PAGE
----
After three weeks at Rafferty, I was given my first weekday shift. That was the day I finally found out that the Kenny Loggins look-alike who often walked through was actually the winemaker, Richard Hart. Turns out, this tall, lanky guy with shaggy brown hair and full beard was a rising star of wine. I thought he was a holdover from the Doobie Brothers band.
Sitting at his desk, in the dim periphery of the stock room, Richard talked on the phone and ate meals of stir fried veggies and rice. Obviously, his healthy diet and the inherent physical labor made him a lean little winemaking machine. I kind of liked his 70s look and vaguely wondered how he moved on a dance floor.
In spite of his growing fame, Richard was disarmingly affable. I realized this on a day when Walter and he were standing at the bar discussing the zinfandel vineyards and the temperatures outside. Richard looked nervous, Walter helpless. There was silence, and I spoke up.
“Sorry, but what’s the heat got to do with the alcohol?” My big, ignorant mouth was at it again. I instantly felt like I’d asked the most stupid wine question possible.
Walter mumbled something about inventory and shuffled off, but Richard stayed patient and answered my question.
“See, when the fruit gets too hot, the sugars increase too much in relation to the grape’s physiological maturity, so that if you wait to harvest at the point of maturity, the sugar levels are too high to make a wine with a normal amount of alcohol.”
“And that’s when the wine becomes like a port?” This was just a guess on my part.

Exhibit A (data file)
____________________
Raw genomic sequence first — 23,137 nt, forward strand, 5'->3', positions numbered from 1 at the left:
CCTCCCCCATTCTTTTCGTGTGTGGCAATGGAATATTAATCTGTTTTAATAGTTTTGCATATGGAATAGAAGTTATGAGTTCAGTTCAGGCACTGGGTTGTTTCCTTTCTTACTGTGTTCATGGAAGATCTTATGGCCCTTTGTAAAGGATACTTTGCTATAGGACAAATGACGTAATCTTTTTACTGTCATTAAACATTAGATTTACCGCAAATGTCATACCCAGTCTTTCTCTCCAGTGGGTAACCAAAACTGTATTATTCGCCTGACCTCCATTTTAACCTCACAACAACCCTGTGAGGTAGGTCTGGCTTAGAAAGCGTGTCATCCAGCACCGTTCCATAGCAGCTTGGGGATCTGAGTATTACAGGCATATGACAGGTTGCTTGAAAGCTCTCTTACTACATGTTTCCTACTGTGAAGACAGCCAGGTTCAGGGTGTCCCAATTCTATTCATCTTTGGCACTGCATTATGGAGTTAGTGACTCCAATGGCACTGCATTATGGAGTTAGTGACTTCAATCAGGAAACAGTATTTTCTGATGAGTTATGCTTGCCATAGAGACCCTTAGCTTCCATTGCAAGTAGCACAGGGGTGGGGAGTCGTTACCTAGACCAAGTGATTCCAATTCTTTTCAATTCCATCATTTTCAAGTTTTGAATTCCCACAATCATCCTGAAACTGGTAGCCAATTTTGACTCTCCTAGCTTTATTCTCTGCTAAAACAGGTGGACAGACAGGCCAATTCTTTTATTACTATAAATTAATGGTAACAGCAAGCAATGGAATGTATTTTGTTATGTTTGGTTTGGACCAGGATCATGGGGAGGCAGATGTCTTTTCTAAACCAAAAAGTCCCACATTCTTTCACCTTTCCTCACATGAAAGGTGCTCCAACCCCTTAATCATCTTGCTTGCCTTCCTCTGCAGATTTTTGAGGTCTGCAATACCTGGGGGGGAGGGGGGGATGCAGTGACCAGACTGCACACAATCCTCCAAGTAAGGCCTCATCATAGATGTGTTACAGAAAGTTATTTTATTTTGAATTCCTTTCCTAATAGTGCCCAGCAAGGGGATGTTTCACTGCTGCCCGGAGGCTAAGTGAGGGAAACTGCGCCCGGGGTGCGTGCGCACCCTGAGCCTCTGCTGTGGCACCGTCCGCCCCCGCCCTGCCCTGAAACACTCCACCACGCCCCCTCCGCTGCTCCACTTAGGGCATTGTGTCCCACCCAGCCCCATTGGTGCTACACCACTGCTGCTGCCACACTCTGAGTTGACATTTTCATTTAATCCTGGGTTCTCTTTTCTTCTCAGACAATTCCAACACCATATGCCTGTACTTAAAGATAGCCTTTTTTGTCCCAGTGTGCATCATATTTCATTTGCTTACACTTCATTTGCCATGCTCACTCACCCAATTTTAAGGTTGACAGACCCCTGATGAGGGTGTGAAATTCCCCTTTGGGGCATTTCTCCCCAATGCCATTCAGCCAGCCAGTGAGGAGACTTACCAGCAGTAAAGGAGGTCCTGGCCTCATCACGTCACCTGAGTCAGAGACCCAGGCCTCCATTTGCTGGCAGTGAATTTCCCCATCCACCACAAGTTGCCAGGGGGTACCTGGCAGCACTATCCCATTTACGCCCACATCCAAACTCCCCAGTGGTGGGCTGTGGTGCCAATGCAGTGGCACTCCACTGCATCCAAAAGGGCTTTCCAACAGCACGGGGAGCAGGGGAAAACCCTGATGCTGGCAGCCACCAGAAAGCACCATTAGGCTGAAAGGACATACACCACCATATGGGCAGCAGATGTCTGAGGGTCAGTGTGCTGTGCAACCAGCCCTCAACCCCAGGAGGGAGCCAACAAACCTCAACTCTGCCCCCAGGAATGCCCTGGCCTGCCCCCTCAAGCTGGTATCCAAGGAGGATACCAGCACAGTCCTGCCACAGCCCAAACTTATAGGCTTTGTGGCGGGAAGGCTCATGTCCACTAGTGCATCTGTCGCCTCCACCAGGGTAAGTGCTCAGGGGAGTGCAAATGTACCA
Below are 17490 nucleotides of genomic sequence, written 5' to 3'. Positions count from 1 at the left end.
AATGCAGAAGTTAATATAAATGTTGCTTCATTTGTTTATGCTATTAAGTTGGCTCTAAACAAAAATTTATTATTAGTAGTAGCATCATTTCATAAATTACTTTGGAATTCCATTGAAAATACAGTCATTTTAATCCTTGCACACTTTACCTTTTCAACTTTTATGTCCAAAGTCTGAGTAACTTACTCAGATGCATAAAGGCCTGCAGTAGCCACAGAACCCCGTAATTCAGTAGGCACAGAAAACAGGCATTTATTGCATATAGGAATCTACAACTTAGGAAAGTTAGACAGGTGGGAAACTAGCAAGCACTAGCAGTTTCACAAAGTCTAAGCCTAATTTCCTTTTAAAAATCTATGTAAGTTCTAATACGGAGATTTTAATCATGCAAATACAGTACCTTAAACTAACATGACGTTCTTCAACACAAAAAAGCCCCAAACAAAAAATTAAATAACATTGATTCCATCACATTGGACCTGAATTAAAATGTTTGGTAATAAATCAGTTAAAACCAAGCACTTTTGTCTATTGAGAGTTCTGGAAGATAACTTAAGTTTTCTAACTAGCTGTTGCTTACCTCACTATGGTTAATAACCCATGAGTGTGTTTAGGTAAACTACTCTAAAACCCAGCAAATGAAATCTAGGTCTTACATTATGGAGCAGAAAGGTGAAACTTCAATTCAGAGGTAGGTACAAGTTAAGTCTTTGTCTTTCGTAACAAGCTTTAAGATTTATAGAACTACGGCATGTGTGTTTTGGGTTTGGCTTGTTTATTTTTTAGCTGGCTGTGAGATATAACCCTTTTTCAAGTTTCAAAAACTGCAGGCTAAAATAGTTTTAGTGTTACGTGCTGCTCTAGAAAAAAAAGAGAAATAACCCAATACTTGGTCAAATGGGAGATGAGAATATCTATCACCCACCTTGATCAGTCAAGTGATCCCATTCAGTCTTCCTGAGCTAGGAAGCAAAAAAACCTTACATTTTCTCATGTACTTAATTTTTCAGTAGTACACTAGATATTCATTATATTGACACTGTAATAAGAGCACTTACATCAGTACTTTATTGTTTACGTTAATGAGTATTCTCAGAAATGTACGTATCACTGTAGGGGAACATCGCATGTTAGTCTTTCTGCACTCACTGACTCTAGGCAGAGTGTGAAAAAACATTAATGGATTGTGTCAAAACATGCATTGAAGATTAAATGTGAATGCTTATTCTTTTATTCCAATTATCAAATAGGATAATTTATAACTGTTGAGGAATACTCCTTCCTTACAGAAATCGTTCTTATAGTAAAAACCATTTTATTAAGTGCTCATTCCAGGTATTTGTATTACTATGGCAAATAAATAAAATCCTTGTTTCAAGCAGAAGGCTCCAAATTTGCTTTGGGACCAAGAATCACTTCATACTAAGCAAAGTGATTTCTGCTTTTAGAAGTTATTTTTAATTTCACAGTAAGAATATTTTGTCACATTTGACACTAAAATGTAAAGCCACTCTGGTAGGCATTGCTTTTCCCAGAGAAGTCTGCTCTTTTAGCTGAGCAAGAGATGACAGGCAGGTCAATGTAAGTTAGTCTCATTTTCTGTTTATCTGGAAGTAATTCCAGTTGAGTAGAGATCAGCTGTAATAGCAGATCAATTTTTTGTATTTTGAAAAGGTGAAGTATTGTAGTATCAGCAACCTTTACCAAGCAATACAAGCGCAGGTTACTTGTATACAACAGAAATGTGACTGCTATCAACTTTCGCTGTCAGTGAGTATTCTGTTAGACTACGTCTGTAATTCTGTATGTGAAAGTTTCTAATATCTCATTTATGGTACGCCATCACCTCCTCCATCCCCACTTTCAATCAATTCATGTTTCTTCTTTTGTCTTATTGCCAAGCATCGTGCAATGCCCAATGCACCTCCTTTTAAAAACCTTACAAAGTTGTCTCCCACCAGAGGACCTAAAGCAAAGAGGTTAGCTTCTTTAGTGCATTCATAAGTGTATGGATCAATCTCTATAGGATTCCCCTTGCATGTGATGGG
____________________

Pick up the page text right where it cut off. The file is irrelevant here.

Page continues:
“That’s right. But if you want to make a dinner-style wine, which is our style, then you have to keep the sugar and the acid levels balanced.”
There was that word again: balance. How many times have I seen the term used to describe good wine? Balance: I knew the definition, and what it meant to the New Age crowd, but not how it applied to wine. A year ago I might have thought it meant keeping the barrels from falling off their racks. Now, this winemaker is telling me that the sugar and acid – and tannins -have to be in proper proportion to achieve true equilibrium in wine. And, through balance comes harmony.
Balance: it seems to work for everything. Too much of one thing is never good. Work and play need to be balanced, as do sugar and acid. Balance: it’s a beautiful thing.
And, how cool was it to be picking the brain of a Wine Spectator cover boy? Richard didn’t seem at all bothered to explain Winegrowing 101 to a lowly tasting room worker because that’s just the kind of granola cruncher he was. He didn’t came off condescending or, heaven forbid, flirtatious. I kinda dug him.
This was at a time when “star winemakers” were becoming all the rage in wine country. Magazines like Wine Spectator elevated them to celebrity status and all it took was a couple of great vintages rating over 92 points on their wine scale to make that vintner the hottest thing since the screw top.
One day I heard a customer ask his buddy, “What’s the difference between God and a winemaker?”
“God doesn’t think he’s a winemaker.”
I didn’t know if Richard had holiness delusions, but when he was honored as Winemaker of the Year at the Sonoma County Harvest Fair Awards Night, you’d think the guy had changed water into wine. From our position between the tables, Rebecca and I watched the crowd go wild as Richard ascended the stage. That he received a standing ovation is superfluous, considering the crowd had no chairs to sit on. When their applause subsided, he modestly thanked the Harvest Fair board members, his wife, his crew, and his growers. Then he said, “And I want to thank all of you for enjoying my wine,” and strode off the stage.
At that moment, he could have sprouted gossamer wings and levitated heavenward. Or, he might have been a rock star the way he was swamped with well wishers and hangers on, with strobe lights flashing and microphones pointing.
Everyone wanted a piece of Richard. Only a few of us got to work with him.